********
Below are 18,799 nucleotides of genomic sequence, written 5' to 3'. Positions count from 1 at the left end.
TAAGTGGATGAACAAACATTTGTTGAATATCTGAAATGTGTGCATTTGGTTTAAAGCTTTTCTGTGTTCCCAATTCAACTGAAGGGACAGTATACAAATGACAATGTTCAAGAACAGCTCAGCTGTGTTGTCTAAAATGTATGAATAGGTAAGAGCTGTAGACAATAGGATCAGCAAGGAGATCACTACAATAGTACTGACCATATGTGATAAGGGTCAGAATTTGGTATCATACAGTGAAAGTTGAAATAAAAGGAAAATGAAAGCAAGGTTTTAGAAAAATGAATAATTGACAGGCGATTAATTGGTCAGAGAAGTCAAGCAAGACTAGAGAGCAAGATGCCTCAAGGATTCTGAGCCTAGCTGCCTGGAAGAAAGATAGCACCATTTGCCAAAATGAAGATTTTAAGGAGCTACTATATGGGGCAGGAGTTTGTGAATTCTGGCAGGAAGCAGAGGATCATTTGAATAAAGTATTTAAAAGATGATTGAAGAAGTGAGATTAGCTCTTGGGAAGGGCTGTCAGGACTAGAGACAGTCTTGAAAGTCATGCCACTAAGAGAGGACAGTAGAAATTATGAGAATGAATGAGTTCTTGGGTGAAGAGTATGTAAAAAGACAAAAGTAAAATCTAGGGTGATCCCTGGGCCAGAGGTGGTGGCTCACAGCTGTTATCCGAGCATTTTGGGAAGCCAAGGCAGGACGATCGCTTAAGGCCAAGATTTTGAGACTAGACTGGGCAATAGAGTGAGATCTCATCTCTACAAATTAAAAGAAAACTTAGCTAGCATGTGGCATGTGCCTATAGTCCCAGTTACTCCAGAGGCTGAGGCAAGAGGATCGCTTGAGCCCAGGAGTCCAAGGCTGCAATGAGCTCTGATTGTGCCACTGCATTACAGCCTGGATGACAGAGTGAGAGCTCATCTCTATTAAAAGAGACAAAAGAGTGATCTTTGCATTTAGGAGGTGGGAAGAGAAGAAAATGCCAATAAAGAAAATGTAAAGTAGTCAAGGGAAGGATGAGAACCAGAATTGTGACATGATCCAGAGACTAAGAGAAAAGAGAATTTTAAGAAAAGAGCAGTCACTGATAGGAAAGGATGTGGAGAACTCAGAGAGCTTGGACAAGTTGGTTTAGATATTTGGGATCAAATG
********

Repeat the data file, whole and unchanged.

Below are 18,799 nucleotides of genomic sequence, written 5' to 3'. Positions count from 1 at the left end.
TAAGTGGATGAACAAACATTTGTTGAATATCTGAAATGTGTGCATTTGGTTTAAAGCTTTTCTGTGTTCCCAATTCAACTGAAGGGACAGTATACAAATGACAATGTTCAAGAACAGCTCAGCTGTGTTGTCTAAAATGTATGAATAGGTAAGAGCTGTAGACAATAGGATCAGCAAGGAGATCACTACAATAGTACTGACCATATGTGATAAGGGTCAGAATTTGGTATCATACAGTGAAAGTTGAAATAAAAGGAAAATGAAAGCAAGGTTTTAGAAAAATGAATAATTGACAGGCGATTAATTGGTCAGAGAAGTCAAGCAAGACTAGAGAGCAAGATGCCTCAAGGATTCTGAGCCTAGCTGCCTGGAAGAAAGATAGCACCATTTGCCAAAATGAAGATTTTAAGGAGCTACTATATGGGGCAGGAGTTTGTGAATTCTGGCAGGAAGCAGAGGATCATTTGAATAAAGTATTTAAAAGATGATTGAAGAAGTGAGATTAGCTCTTGGGAAGGGCTGTCAGGACTAGAGACAGTCTTGAAAGTCATGCCACTAAGAGAGGACAGTAGAAATTATGAGAATGAATGAGTTCTTGGGTGAAGAGTATGTAAAAAGACAAAAGTAAAATCTAGGGTGATCCCTGGGCCAGAGGTGGTGGCTCACAGCTGTTATCCGAGCATTTTGGGAAGCCAAGGCAGGACGATCGCTTAAGGCCAAGATTTTGAGACTAGACTGGGCAATAGAGTGAGATCTCATCTCTACAAATTAAAAGAAAACTTAGCTAGCATGTGGCATGTGCCTATAGTCCCAGTTACTCCAGAGGCTGAGGCAAGAGGATCGCTTGAGCCCAGGAGTCCAAGGCTGCAATGAGCTCTGATTGTGCCACTGCATTACAGCCTGGATGACAGAGTGAGAGCTCATCTCTATTAAAAGAGACAAAAGAGTGATCTTTGCATTTAGGAGGTGGGAAGAGAAGAAAATGCCAATAAAGAAAATGTAAAGTAGTCAAGGGAAGGATGAGAACCAGAATTGTGACATGATCCAGAGACTAAGAGAAAAGAGAATTTTAAGAAAAGAGCAGTCACTGATAGGAAAGGATGTGGAGAACTCAGAGAGCTTGGACAAGTTGGTTTAGATATTTGGGATCAAATG